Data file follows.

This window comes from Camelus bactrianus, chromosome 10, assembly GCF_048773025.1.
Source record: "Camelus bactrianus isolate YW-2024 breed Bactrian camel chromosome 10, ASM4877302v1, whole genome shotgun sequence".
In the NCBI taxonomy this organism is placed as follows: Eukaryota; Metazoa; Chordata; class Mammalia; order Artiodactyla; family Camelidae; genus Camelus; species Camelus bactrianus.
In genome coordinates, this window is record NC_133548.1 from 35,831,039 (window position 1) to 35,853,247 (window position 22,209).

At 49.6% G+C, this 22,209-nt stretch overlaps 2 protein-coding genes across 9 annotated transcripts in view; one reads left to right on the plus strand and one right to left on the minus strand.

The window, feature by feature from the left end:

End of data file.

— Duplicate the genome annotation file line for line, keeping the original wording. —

This window comes from Camelus bactrianus, chromosome 10, assembly GCF_048773025.1.
Source record: "Camelus bactrianus isolate YW-2024 breed Bactrian camel chromosome 10, ASM4877302v1, whole genome shotgun sequence".
In the NCBI taxonomy this organism is placed as follows: Eukaryota; Metazoa; Chordata; class Mammalia; order Artiodactyla; family Camelidae; genus Camelus; species Camelus bactrianus.
In genome coordinates, this window is record NC_133548.1 from 35,831,039 (window position 1) to 35,853,247 (window position 22,209).

At 49.6% G+C, this 22,209-nt stretch overlaps 2 protein-coding genes across 9 annotated transcripts in view; one reads left to right on the plus strand and one right to left on the minus strand.

The window, feature by feature from the left end: